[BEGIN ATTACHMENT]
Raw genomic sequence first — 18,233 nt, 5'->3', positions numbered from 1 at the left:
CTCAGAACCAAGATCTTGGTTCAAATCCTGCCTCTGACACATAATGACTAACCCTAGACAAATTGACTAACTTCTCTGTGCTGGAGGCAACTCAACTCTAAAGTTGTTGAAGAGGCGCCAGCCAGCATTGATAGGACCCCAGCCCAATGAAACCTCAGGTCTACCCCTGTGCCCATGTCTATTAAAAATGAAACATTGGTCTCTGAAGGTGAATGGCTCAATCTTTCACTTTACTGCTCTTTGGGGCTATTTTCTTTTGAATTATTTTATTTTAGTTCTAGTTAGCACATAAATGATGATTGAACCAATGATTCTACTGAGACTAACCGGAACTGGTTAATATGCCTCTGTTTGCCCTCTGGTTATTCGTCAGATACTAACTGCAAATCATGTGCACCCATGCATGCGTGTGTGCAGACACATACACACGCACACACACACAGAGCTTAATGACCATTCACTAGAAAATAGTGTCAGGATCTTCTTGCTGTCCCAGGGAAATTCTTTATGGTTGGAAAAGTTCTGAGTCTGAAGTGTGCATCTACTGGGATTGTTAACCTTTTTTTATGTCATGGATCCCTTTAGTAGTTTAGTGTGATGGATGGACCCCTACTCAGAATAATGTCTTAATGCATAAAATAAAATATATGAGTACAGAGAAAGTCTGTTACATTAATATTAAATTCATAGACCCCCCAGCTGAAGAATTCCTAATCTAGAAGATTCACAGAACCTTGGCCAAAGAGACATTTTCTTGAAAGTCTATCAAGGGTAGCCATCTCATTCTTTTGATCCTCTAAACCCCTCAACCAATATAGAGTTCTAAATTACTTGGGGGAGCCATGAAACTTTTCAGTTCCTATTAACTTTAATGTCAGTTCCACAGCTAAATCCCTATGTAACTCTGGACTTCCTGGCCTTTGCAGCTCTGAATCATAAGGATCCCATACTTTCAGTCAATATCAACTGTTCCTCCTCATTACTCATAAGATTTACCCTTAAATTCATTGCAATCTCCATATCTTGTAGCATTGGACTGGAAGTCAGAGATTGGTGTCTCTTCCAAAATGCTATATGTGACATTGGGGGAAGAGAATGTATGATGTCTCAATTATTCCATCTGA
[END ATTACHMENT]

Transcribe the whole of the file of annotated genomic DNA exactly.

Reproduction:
Raw genomic sequence first — 18,233 nt, 5'->3', positions numbered from 1 at the left:
CTCAGAACCAAGATCTTGGTTCAAATCCTGCCTCTGACACATAATGACTAACCCTAGACAAATTGACTAACTTCTCTGTGCTGGAGGCAACTCAACTCTAAAGTTGTTGAAGAGGCGCCAGCCAGCATTGATAGGACCCCAGCCCAATGAAACCTCAGGTCTACCCCTGTGCCCATGTCTATTAAAAATGAAACATTGGTCTCTGAAGGTGAATGGCTCAATCTTTCACTTTACTGCTCTTTGGGGCTATTTTCTTTTGAATTATTTTATTTTAGTTCTAGTTAGCACATAAATGATGATTGAACCAATGATTCTACTGAGACTAACCGGAACTGGTTAATATGCCTCTGTTTGCCCTCTGGTTATTCGTCAGATACTAACTGCAAATCATGTGCACCCATGCATGCGTGTGTGCAGACACATACACACGCACACACACACAGAGCTTAATGACCATTCACTAGAAAATAGTGTCAGGATCTTCTTGCTGTCCCAGGGAAATTCTTTATGGTTGGAAAAGTTCTGAGTCTGAAGTGTGCATCTACTGGGATTGTTAACCTTTTTTTATGTCATGGATCCCTTTAGTAGTTTAGTGTGATGGATGGACCCCTACTCAGAATAATGTCTTAATGCATAAAATAAAATATATGAGTACAGAGAAAGTCTGTTACATTAATATTAAATTCATAGACCCCCCAGCTGAAGAATTCCTAATCTAGAAGATTCACAGAACCTTGGCCAAAGAGACATTTTCTTGAAAGTCTATCAAGGGTAGCCATCTCATTCTTTTGATCCTCTAAACCCCTCAACCAATATAGAGTTCTAAATTACTTGGGGGAGCCATGAAACTTTTCAGTTCCTATTAACTTTAATGTCAGTTCCACAGCTAAATCCCTATGTAACTCTGGACTTCCTGGCCTTTGCAGCTCTGAATCATAAGGATCCCATACTTTCAGTCAATATCAACTGTTCCTCCTCATTACTCATAAGATTTACCCTTAAATTCATTGCAATCTCCATATCTTGTAGCATTGGACTGGAAGTCAGAGATTGGTGTCTCTTCCAAAATGCTATATGTGACATTGGGGGAAGAGAATGTATGATGTCTCAATTATTCCATCTGA